What spawned this growth in real estate tech over the last 3 years?
It’s not surprising that technology for the real estate industry would become one of the largest and most attractive categories of venture capital. Real estate is the single largest industry in the U.S., yet historically has been one of the lowest spenders on IT. The industry was (and to a great extent still is) known as being a late adopter of technology solutions. I would characterize the last five years as being an ‘Age of Enlightenment’ for major real estate owners, operators, and developers: CIOs were hired for the first time, large IT budgets have been allocated and are growing, and almost every major real estate owner now recognizes that adoption of new technology is existentially critical to their future strategy.
In part, this realization explains the dramatic growth in the number of corporate investors in Fifth Wall: just two years ago Fifth Wall managed $212M from nine North American real estate corporates, today we manage over $1 billion invested by more than 50 corporate strategic partners from eleven countries. To put it simply, when the world’s largest industry suddenly decides to adopt technology, you can expect a lot of value to be created. And it’s only just begun.
Are generalist VCs investing more in real estate technology?
Generalist VCs have been pouring capital into real estate technology companies, especially in the last few years. However, not all of those investments have performed well, and there’s usually one simple reason for that: distribution is absolutely everything for real estate technology startups. Getting large real estate corporates to adopt a new technology is often deterministic. In addition, generalist VC firms typically lack the deep real estate relationships and domain expertise to drive distribution and adoption of emerging technologies.
This is why Fifth Wall raised its capital from the largest partners and customers of the very technologies in which we’re investing. Fifth Wall wanted to be the connective platform to link new, emerging real estate technologies with the corporate partners that could serve as the commercial distribution lanes for them globally. A perfect example of this would be the strategic partnership and investment Fifth Wall orchestrated between homebuilder Lennar, one of Fifth Wall’s strategic investors, and Opendoor.
Are more real estate corporates forming their own venture capital arms?
There are more CVC (corporate venture capital) arms at real estate companies than there were three years ago, but they haven’t generally performed well, strategically or financially. Real estate organizations can be especially slow-moving and bureaucratic, making it difficult to attract great venture investment talent. CVC is inherently hard to execute well — in any industry — and for an ‘Old World’ industry such as real estate, CVC arms seem especially challenged.
Fifth Wall is increasingly finding that real estate owners are electing to become a part of the Fifth Wall consortium as we can now offer more distribution to any startup that any single corporate investor can offer investing on their own. Similarly, public market investors also have become critical of publicly-traded real estate corporates starting their own venture arms and have instead favored large real estate investment trusts (REITs) investing in consortium-based funds like Fifth Wall and others. I would expect this trend to continue as more real estate corporates are looking to partner with dedicated consortium-based real estate technology funds as opposed to maintaining their own CVC arm.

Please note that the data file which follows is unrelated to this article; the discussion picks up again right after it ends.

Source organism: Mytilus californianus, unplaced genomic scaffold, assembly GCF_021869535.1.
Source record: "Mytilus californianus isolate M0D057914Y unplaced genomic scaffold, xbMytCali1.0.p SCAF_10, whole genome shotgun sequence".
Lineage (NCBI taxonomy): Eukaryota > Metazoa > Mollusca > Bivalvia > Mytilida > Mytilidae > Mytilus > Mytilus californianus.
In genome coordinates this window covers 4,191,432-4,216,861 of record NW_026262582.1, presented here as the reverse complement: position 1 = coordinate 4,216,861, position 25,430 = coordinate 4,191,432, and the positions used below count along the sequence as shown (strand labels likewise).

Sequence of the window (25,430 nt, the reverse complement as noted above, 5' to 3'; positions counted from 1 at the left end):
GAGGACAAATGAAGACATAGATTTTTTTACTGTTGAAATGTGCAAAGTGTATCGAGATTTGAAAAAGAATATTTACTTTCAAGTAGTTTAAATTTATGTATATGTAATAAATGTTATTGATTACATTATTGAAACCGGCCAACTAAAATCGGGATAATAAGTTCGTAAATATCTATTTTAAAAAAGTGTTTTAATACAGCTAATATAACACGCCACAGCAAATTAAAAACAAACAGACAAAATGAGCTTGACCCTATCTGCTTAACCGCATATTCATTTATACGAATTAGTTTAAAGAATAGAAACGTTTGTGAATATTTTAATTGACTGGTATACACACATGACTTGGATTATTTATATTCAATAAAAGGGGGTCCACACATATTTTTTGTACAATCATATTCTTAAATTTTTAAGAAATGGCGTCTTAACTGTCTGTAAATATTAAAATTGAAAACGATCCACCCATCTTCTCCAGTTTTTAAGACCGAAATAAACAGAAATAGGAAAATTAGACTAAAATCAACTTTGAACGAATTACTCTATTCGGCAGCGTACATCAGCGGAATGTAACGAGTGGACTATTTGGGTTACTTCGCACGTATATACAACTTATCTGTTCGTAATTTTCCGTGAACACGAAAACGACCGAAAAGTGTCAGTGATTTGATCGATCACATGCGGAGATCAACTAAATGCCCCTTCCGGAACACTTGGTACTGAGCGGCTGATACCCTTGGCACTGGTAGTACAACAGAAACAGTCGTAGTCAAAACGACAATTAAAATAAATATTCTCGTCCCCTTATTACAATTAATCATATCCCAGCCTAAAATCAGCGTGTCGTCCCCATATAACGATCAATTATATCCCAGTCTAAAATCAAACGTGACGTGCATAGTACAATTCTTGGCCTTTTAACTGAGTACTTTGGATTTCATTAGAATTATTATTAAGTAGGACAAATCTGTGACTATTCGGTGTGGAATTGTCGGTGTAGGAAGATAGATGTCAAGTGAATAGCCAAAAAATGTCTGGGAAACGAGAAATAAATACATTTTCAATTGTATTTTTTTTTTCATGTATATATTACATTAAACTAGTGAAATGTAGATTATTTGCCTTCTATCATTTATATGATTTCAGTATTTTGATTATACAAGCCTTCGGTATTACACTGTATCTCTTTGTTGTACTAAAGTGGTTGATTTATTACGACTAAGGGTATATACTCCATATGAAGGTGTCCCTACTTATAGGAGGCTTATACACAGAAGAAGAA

What trends are you most excited in Real Estate tech from an investing perspective?
We think there is a profound and exciting opportunity right now at the intersection of real estate technology and sustainability. Real estate owners are incredibly exposed to sustainability risks: the industry consumes 40% of all energy globally, emits 30% of total carbon dioxide, and uses 40% of all raw materials.
There is significant and growing regulatory pressure at both the local and federal levels to make all buildings net-zero carbon: look to Los Angeles and NYC’s recent legislation for two salient examples. Consumers and tenants of buildings are increasingly demanding heightened environmental standards for real estate assets. And finally, institutional investors are increasingly imposing sustainability requirements around their capital deployments.
Meeting the demands of stakeholders (regulators, tenants, and investors) is going to be an extraordinarily heavy lift for the real estate industry over the next decade, and effectively leveraging technology and innovation to drive solutions at scale is going to be crucial in order to meet these goals. Taken together, I believe the technologies to create more sustainable real estate assets represent a $1 trillion opportunity over the next decade.